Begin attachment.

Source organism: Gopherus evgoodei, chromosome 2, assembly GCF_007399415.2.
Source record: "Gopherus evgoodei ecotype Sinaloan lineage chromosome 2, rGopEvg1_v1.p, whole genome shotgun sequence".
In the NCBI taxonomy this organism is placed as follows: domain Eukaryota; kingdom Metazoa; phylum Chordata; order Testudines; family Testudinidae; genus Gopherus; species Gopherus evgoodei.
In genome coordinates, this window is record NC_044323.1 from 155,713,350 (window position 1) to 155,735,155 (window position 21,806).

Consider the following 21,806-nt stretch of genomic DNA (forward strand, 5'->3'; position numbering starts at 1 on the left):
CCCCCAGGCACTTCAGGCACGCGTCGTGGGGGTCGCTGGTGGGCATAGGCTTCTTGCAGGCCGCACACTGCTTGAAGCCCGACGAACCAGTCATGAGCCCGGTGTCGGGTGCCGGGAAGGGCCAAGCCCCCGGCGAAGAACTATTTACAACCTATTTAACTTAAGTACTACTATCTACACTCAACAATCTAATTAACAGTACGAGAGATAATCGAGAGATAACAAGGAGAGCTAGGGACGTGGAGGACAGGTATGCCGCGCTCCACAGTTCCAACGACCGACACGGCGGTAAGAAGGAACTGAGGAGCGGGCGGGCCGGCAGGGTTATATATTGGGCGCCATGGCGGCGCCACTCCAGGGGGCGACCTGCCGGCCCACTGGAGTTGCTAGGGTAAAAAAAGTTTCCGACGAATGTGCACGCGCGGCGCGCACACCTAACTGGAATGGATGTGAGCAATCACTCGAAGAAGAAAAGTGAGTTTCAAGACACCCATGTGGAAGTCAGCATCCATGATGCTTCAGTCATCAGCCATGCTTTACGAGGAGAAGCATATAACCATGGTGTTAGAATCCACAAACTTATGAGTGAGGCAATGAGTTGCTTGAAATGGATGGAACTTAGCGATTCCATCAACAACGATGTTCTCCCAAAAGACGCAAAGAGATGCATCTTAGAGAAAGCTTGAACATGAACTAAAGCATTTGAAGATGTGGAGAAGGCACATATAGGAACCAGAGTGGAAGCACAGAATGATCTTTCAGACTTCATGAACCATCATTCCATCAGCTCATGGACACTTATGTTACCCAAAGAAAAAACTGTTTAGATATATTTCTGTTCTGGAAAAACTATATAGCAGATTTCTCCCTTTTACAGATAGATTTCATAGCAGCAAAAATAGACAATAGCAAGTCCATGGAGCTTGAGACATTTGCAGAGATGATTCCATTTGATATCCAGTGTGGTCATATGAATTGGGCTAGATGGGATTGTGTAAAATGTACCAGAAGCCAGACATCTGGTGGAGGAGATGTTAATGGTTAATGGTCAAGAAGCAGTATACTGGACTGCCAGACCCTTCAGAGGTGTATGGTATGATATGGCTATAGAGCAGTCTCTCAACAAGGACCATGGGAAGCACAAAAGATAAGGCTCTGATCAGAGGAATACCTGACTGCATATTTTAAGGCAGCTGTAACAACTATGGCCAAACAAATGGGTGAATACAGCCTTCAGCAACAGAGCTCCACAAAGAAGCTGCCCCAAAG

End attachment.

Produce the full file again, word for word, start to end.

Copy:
Source organism: Gopherus evgoodei, chromosome 2, assembly GCF_007399415.2.
Source record: "Gopherus evgoodei ecotype Sinaloan lineage chromosome 2, rGopEvg1_v1.p, whole genome shotgun sequence".
In the NCBI taxonomy this organism is placed as follows: domain Eukaryota; kingdom Metazoa; phylum Chordata; order Testudines; family Testudinidae; genus Gopherus; species Gopherus evgoodei.
In genome coordinates, this window is record NC_044323.1 from 155,713,350 (window position 1) to 155,735,155 (window position 21,806).

Consider the following 21,806-nt stretch of genomic DNA (forward strand, 5'->3'; position numbering starts at 1 on the left):
CCCCCAGGCACTTCAGGCACGCGTCGTGGGGGTCGCTGGTGGGCATAGGCTTCTTGCAGGCCGCACACTGCTTGAAGCCCGACGAACCAGTCATGAGCCCGGTGTCGGGTGCCGGGAAGGGCCAAGCCCCCGGCGAAGAACTATTTACAACCTATTTAACTTAAGTACTACTATCTACACTCAACAATCTAATTAACAGTACGAGAGATAATCGAGAGATAACAAGGAGAGCTAGGGACGTGGAGGACAGGTATGCCGCGCTCCACAGTTCCAACGACCGACACGGCGGTAAGAAGGAACTGAGGAGCGGGCGGGCCGGCAGGGTTATATATTGGGCGCCATGGCGGCGCCACTCCAGGGGGCGACCTGCCGGCCCACTGGAGTTGCTAGGGTAAAAAAAGTTTCCGACGAATGTGCACGCGCGGCGCGCACACCTAACTGGAATGGATGTGAGCAATCACTCGAAGAAGAAAAGTGAGTTTCAAGACACCCATGTGGAAGTCAGCATCCATGATGCTTCAGTCATCAGCCATGCTTTACGAGGAGAAGCATATAACCATGGTGTTAGAATCCACAAACTTATGAGTGAGGCAATGAGTTGCTTGAAATGGATGGAACTTAGCGATTCCATCAACAACGATGTTCTCCCAAAAGACGCAAAGAGATGCATCTTAGAGAAAGCTTGAACATGAACTAAAGCATTTGAAGATGTGGAGAAGGCACATATAGGAACCAGAGTGGAAGCACAGAATGATCTTTCAGACTTCATGAACCATCATTCCATCAGCTCATGGACACTTATGTTACCCAAAGAAAAAACTGTTTAGATATATTTCTGTTCTGGAAAAACTATATAGCAGATTTCTCCCTTTTACAGATAGATTTCATAGCAGCAAAAATAGACAATAGCAAGTCCATGGAGCTTGAGACATTTGCAGAGATGATTCCATTTGATATCCAGTGTGGTCATATGAATTGGGCTAGATGGGATTGTGTAAAATGTACCAGAAGCCAGACATCTGGTGGAGGAGATGTTAATGGTTAATGGTCAAGAAGCAGTATACTGGACTGCCAGACCCTTCAGAGGTGTATGGTATGATATGGCTATAGAGCAGTCTCTCAACAAGGACCATGGGAAGCACAAAAGATAAGGCTCTGATCAGAGGAATACCTGACTGCATATTTTAAGGCAGCTGTAACAACTATGGCCAAACAAATGGGTGAATACAGCCTTCAGCAACAGAGCTCCACAAAGAAGCTGCCCCAAAG